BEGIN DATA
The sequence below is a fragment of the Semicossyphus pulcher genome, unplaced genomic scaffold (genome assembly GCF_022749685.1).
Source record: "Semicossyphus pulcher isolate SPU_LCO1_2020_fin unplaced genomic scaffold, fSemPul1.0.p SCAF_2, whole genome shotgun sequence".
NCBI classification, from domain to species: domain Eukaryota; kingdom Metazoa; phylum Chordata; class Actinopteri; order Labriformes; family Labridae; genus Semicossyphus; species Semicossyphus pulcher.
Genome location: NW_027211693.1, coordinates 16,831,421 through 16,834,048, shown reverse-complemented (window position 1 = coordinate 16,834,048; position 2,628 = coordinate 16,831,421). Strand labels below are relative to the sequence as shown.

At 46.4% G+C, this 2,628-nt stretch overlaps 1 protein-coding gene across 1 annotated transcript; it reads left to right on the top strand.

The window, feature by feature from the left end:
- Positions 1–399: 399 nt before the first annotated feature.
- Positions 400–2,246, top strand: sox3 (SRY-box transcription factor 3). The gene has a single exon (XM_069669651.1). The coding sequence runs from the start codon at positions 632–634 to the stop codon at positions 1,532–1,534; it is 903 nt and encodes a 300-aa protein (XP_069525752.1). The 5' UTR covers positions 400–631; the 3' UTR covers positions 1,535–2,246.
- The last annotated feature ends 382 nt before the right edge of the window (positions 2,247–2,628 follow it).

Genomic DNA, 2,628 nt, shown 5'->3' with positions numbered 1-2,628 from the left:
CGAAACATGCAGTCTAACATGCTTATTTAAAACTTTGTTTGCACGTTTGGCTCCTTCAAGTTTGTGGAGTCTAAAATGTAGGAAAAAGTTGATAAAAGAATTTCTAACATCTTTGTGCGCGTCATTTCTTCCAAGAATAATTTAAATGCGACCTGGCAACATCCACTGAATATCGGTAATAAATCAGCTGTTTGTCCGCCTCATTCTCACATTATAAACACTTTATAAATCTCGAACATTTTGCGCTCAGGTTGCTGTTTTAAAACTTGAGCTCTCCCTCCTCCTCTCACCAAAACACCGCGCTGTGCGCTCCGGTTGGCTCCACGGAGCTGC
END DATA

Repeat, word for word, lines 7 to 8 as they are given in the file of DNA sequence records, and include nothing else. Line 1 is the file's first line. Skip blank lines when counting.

- Positions 1–399: 399 nt before the first annotated feature.
- Positions 400–2,246, top strand: sox3 (SRY-box transcription factor 3). The gene has a single exon (XM_069669651.1). The coding sequence runs from the start codon at positions 632–634 to the stop codon at positions 1,532–1,534; it is 903 nt and encodes a 300-aa protein (XP_069525752.1). The 5' UTR covers positions 400–631; the 3' UTR covers positions 1,535–2,246.